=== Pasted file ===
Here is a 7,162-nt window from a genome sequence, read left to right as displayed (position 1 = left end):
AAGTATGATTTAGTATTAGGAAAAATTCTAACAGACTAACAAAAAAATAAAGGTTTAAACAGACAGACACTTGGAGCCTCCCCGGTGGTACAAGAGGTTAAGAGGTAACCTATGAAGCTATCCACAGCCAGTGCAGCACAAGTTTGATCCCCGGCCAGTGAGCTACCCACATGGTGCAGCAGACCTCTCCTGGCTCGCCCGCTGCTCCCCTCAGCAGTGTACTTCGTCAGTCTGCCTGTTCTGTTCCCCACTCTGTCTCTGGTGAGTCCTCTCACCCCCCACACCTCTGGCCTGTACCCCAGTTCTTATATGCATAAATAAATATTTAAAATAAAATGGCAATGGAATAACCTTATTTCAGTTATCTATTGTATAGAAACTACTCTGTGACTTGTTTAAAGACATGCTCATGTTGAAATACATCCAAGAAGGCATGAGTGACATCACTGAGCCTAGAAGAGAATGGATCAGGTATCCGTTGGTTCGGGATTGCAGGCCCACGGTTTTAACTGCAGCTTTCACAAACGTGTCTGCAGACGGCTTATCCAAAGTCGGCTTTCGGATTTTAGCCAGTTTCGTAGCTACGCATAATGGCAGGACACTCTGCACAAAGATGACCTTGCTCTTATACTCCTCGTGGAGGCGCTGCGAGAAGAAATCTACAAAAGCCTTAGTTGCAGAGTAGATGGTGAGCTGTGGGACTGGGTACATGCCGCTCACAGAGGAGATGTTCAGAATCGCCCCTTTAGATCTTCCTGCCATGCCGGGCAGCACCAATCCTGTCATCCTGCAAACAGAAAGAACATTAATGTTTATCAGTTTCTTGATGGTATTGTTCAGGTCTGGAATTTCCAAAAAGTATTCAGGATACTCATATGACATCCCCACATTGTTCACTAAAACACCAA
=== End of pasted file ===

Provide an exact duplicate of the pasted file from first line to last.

Here is a 7,162-nt window from a genome sequence, read left to right as displayed (position 1 = left end):
AAGTATGATTTAGTATTAGGAAAAATTCTAACAGACTAACAAAAAAATAAAGGTTTAAACAGACAGACACTTGGAGCCTCCCCGGTGGTACAAGAGGTTAAGAGGTAACCTATGAAGCTATCCACAGCCAGTGCAGCACAAGTTTGATCCCCGGCCAGTGAGCTACCCACATGGTGCAGCAGACCTCTCCTGGCTCGCCCGCTGCTCCCCTCAGCAGTGTACTTCGTCAGTCTGCCTGTTCTGTTCCCCACTCTGTCTCTGGTGAGTCCTCTCACCCCCCACACCTCTGGCCTGTACCCCAGTTCTTATATGCATAAATAAATATTTAAAATAAAATGGCAATGGAATAACCTTATTTCAGTTATCTATTGTATAGAAACTACTCTGTGACTTGTTTAAAGACATGCTCATGTTGAAATACATCCAAGAAGGCATGAGTGACATCACTGAGCCTAGAAGAGAATGGATCAGGTATCCGTTGGTTCGGGATTGCAGGCCCACGGTTTTAACTGCAGCTTTCACAAACGTGTCTGCAGACGGCTTATCCAAAGTCGGCTTTCGGATTTTAGCCAGTTTCGTAGCTACGCATAATGGCAGGACACTCTGCACAAAGATGACCTTGCTCTTATACTCCTCGTGGAGGCGCTGCGAGAAGAAATCTACAAAAGCCTTAGTTGCAGAGTAGATGGTGAGCTGTGGGACTGGGTACATGCCGCTCACAGAGGAGATGTTCAGAATCGCCCCTTTAGATCTTCCTGCCATGCCGGGCAGCACCAATCCTGTCATCCTGCAAACAGAAAGAACATTAATGTTTATCAGTTTCTTGATGGTATTGTTCAGGTCTGGAATTTCCAAAAAGTATTCAGGATACTCATATGACATCCCCACATTGTTCACTAAAACACCAA